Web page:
|Daily Boston Globe headline, October 1955, after
the demolition of the New York Streets neighborhood
In the 1950s, the city of Boston started to investigate the possibility of redeveloping certain neighborhoods that they believed were run down. Several potential sites were located in the South End. An urban renewal effort was going on throughout the United States and was encouraged by both the federal and local governments in many major cities.
The first area targeted for redevelopment in the South End was the neighborhood known as the New York Streets, the area between Harrison Ave., Albany Street, Dover (now East Berkeley) Street, and Motte (now Herald) Street. The Boston Housing Authority (the predecessor to the Boston Redevelopment Authority) issued a report on the condition of the New York Streets in June, 1952:
Hundreds of families lived in the New York Streets area, so called because the streets were named after places in New York State that a Boston railway line ran through: Troy, Rochester, Genesee, Oswego, Oneida, Seneca, and Rose (See Mark B.’s remark in the comment section below for detail about Rose Street). Gloria Ganno, a former resident, recalled her time growing up in the New York Streets:
For Cathedral Housing, the BRA razed the existing structures on the site and built a housing development there in the 1950s to house WWII veterans and their families. In the early 1960s, residents of the Castle Square neighborhood were evicted and their buildings destroyed. Debates about proposed redevelopment for the area ensued and eventually an affordable housing block was built on the site. The result, Castle Square apartments, still stands there today.
|Tent City, corner of Dartmouth and Columbus, Google Map|
During this period, many South End residents feared that urban renewal would lead to higher property values and that the city was not guaranteeing enough affordable housing. They feared that they would be pushed out of the South End. Some organized and fought for affordable housing. A famous example is Tent City, a housing development on the corner of Dartmouth Street and Columbus Avenue. The city cleared the area of buildings in 1968 with the intention of constructing a parking garage. Frustrated with the lack of assistance by the city for people being displaced by urban renewal projects and the lack of attention to the need for affordable housing in the South End, protestors occupied the lot, pitched tents, and camped there for three days. The protestors won, but not without a long and drawn out battle. The city did build affordable housing on the site and opened it…in 1988, twenty years after the initial protest. But nonetheless, the building was christened Tent City in honor of the efforts there in 1968.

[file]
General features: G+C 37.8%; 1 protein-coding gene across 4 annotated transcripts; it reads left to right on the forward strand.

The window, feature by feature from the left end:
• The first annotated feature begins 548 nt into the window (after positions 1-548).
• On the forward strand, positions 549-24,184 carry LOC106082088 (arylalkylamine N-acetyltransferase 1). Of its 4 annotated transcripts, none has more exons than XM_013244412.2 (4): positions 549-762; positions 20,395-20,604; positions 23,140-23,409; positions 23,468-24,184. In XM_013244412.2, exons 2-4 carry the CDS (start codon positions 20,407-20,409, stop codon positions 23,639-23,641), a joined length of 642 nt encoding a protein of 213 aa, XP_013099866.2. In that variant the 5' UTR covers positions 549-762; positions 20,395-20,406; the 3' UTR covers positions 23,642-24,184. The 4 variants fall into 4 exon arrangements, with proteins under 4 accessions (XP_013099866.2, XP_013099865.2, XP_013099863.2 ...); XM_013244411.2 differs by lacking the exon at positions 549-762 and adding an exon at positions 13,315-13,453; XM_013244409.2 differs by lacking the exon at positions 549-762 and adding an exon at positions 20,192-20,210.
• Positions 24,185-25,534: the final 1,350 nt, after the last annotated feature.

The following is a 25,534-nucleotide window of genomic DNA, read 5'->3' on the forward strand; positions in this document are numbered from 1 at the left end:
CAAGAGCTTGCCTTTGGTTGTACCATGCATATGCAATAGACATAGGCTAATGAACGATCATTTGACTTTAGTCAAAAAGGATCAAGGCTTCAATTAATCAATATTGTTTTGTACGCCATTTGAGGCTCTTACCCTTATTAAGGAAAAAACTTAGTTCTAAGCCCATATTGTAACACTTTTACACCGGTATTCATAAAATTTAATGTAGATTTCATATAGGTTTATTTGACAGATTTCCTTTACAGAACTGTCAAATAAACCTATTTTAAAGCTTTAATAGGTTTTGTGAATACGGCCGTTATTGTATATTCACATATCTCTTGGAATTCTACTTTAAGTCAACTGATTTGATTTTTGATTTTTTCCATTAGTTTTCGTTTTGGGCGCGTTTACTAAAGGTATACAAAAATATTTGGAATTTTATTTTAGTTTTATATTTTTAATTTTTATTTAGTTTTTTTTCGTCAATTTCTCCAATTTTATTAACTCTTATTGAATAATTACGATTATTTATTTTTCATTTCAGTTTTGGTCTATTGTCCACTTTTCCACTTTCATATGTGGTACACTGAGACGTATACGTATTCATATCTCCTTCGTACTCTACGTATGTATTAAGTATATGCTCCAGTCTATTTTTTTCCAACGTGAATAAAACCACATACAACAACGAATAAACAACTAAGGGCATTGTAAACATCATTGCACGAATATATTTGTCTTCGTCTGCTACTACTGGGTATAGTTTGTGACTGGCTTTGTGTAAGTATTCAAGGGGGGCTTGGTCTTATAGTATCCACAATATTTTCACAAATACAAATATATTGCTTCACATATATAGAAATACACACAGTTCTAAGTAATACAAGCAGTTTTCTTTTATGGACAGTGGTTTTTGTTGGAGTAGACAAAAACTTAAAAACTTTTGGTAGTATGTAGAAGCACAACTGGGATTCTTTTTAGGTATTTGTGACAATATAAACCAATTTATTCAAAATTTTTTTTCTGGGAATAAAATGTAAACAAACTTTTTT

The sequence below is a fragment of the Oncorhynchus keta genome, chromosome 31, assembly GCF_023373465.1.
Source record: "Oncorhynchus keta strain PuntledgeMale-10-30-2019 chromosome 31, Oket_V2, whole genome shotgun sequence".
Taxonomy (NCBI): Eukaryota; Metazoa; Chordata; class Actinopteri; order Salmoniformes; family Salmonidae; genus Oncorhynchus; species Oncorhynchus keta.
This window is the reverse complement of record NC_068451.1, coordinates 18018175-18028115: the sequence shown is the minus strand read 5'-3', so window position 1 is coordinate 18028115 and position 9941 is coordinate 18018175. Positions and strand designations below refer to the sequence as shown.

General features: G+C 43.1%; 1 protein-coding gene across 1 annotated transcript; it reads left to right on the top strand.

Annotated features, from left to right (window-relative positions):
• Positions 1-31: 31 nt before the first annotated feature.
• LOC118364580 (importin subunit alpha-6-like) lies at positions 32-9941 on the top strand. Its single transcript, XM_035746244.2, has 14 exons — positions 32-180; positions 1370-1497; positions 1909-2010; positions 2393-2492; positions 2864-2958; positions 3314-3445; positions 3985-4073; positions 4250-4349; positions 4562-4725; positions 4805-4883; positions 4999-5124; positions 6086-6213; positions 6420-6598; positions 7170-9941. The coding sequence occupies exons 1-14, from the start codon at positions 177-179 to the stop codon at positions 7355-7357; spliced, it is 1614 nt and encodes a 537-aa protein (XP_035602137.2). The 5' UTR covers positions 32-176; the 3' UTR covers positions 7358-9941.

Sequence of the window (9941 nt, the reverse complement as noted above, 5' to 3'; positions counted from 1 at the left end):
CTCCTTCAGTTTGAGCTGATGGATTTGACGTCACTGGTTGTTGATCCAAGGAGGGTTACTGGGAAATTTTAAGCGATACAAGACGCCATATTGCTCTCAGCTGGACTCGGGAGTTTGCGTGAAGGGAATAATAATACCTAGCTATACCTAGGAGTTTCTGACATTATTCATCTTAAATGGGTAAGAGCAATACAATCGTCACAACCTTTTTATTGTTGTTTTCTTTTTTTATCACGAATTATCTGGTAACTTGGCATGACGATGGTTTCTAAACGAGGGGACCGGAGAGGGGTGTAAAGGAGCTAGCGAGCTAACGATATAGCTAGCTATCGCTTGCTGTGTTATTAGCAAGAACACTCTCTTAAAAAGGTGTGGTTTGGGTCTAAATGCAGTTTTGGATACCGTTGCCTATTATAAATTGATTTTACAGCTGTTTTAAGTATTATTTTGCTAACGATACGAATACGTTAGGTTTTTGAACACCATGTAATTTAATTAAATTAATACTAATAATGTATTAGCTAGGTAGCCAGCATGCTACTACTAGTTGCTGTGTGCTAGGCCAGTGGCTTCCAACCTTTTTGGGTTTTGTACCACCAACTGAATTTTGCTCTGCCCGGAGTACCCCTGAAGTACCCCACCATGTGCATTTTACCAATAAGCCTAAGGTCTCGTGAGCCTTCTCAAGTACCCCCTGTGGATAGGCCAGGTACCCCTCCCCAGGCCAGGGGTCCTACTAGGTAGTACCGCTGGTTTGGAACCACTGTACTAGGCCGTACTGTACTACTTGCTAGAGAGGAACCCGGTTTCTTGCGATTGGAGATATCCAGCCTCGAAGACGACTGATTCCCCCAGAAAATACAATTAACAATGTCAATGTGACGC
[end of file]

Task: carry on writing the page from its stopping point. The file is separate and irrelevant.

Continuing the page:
|Villa Victoria, Google Map|
Affordable housing was also built in several other places. Large brick buildings like Concord House and Methunion occupy long blocks on Washington Street, Columbus Avenue, and Tremont Street. Another famous example of organized protest is Villa Victoria, which takes up several blocks around West Dedham St. and West Brookline St. in between Shawmut Ave. and Tremont St. The city wanted to tear down the buildings and rehouse the tenants elsewhere. The residents, a predominantly Puerto Rican population, organized in protest and fought and won the right to design a new housing development on the site. Villa Victoria, an award-winning urban design, was the result.
|1972 image of Washington Street, courtesy of the
South End Historical Society.
The SEHS formed in 1966 to preserve the South End’s Victorian rowhouses and other historic architecture. In 1972, the SEHS filed an application to place the South End district on the National Register of Historic Places. They were successful. The application included about 3,000 images of South End buildings, which the SEHS retains in its collections.